Loyalty, treachery, experience, rejuvenation, thuggery,
bullying, factionalism, rank-and-file preselection, party bosses – it’s “all
being cried from Victorian rooftops,” says Michael Costello in The Australian.
Must be preselection time again. But “this is politics as normal in all
democracies and all political parties.” Simon Crean says he’s being stitched up by a
factional deal. Yet his entry into Parliament in 1990 was “itself a classic
factional deal.”

The Shariah is one of the
world’s great legal systems, and the “sole living survivor in the modern world
of a legal system based on religion,” says Jamila Hussain in Online Opinion.
This itself is enough to condemn it in the eyes of those who regard “any
convergence of religion and law as anathema.” But in Muslim countries, where
religion is generally held in higher regard than it is in Australia, the religious basis of the law is
accepted and, indeed, “regarded by many as essential.”

It’s enough to make you weep, says Boris Johnson in The Spectator. Here we are, a nation
that once led the world in scientific discovery – before she became a
politician, it was Mrs Thatcher’s proudest claim that she had revolutionised
the composition of Mr Whippy ice cream, so that it contained more cold air bubbles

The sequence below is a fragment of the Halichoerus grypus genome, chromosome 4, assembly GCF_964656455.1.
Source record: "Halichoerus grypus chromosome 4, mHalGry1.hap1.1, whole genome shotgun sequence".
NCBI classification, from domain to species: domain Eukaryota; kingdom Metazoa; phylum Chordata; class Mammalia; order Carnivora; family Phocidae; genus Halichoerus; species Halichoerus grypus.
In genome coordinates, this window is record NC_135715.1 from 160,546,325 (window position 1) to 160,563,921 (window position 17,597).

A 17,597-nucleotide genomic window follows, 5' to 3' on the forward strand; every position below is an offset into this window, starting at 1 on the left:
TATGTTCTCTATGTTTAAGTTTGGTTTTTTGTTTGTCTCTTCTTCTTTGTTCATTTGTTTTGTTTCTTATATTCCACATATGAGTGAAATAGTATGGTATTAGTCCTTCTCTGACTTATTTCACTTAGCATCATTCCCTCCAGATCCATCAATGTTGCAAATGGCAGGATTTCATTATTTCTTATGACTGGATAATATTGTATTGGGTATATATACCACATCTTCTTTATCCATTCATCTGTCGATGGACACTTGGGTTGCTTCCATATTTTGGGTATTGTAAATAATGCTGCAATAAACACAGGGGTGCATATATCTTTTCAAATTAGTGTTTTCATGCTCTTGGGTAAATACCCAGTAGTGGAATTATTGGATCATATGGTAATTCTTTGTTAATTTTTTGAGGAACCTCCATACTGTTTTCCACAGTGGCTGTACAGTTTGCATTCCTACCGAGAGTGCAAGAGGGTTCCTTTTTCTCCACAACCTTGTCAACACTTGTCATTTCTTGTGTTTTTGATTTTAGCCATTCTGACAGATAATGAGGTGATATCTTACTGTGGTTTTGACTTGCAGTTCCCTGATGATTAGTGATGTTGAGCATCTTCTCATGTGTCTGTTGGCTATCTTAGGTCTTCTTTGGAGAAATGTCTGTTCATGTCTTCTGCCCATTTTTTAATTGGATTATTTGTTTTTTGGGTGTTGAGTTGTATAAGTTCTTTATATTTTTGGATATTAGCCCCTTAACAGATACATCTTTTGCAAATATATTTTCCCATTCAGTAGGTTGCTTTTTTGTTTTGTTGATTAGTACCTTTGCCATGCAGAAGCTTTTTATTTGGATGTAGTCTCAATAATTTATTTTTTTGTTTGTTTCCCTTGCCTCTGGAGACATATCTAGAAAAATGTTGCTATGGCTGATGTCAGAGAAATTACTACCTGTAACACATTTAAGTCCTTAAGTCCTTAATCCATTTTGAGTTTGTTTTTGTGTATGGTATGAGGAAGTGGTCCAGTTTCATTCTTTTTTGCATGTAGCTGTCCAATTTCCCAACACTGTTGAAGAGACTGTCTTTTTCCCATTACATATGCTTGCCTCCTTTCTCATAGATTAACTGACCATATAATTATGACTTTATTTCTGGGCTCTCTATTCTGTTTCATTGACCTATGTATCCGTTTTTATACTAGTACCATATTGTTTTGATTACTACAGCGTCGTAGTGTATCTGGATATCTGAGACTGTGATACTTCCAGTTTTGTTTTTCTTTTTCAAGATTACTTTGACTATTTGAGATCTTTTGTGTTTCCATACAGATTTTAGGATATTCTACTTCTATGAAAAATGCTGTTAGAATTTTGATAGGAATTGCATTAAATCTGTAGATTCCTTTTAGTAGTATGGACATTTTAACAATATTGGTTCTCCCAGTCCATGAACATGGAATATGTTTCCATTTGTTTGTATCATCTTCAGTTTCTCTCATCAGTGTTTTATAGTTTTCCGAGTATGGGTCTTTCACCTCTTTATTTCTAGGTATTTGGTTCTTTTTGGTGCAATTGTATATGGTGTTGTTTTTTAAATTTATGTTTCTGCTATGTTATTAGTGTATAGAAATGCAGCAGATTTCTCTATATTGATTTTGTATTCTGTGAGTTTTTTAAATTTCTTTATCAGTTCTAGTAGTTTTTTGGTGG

per quart of vegetable fats – but the awful truth is, the birthplace of
Newton, Boyle and JJ Thomson can’t even build its own nukes any more! Which is a worry, because if we have to rely
endlessly on the Russians for our gas, and on the Arabs for our oil, then no
nukes will be bad nukes.

It’s a strange time. Ever since the news that a company
owned by the United Arab Emirates (UAE) would manage terminals in several US
harbours, Democrats have been screaming about Arabs taking over US
ports. And George W Bush has been warning about anti-Arab racism. “I can’t
explain it,” says Peter Beinart in The New Republic. But luckily, Walter Russell Mead can – in his 2001 book titled Special Providence, in which he argues that four traditions comprise US foreign policy.

Worth reading Highly recommended

Peter Fray

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